Silent comedy classics of the 1920s hold up surprisingly well, especially those made by the so-called Holy Trinity of the genre: Charlie Chaplin, Buster Keaton, and Harold Lloyd. While these actors took different approaches to comedy—Chaplin blending slapstick and melodrama while Keaton and Lloyd opted rather for daredevil stunt work—their films had a lot of similarities.
One example is a then-unnamed alleyway just south of Hollywood Boulevard, which was a filming location for Chaplin’s The Kid (1921), Keaton’s Cops (1922), and Lloyd’s Safety Last! (1923). The alley marks one of the few spots where the three icons of silent comedy converged.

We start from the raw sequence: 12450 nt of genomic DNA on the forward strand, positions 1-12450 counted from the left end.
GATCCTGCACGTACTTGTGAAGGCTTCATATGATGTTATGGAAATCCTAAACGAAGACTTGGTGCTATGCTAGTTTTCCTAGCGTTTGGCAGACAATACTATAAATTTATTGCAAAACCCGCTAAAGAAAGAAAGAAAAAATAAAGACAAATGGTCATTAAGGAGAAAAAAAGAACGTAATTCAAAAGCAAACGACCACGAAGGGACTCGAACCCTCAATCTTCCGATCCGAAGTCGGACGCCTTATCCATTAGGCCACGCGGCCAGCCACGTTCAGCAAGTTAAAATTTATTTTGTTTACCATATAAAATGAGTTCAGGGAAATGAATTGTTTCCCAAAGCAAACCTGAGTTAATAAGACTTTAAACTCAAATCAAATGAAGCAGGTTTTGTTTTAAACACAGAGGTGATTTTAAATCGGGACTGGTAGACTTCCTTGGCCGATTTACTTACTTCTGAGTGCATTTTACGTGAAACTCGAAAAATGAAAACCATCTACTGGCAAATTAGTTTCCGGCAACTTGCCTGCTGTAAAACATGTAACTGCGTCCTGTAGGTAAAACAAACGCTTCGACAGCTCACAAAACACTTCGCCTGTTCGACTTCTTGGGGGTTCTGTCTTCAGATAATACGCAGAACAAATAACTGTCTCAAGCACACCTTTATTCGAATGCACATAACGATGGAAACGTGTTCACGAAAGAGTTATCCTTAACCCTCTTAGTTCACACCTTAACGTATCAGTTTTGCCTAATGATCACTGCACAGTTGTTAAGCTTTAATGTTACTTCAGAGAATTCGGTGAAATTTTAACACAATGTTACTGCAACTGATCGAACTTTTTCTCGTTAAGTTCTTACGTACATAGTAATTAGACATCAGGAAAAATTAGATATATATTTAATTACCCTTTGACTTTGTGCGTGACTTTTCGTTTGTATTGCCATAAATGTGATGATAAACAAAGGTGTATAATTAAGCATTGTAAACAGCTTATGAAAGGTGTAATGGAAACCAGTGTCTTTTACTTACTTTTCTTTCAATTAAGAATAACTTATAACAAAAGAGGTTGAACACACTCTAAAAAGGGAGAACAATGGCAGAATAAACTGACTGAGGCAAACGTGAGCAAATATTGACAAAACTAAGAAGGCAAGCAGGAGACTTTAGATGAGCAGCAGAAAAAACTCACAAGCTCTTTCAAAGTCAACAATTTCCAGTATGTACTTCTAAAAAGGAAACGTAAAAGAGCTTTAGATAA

In the opening scenes of The Kid, the Little Tramp discovers the titular orphan in the alley. In Cops, the alley appears in its most famous stunt sequence, in which Keaton grabs onto the back of a speeding car to escape an angry mob of police. Lloyd passes through the alley when clocking in late for work at the department store in Safety Last! All of these films have been added to the National Film Registry of the Library of Congress, honored for their enduring influence and significance in the American cinema.
The unassuming landmark finally earned recognition in 2021, after film historian John Bengtson proposed the back street be named Chaplin-Keaton-Lloyd Alley. A crowdfunded plaque and a new street sign now mark the historic passageway.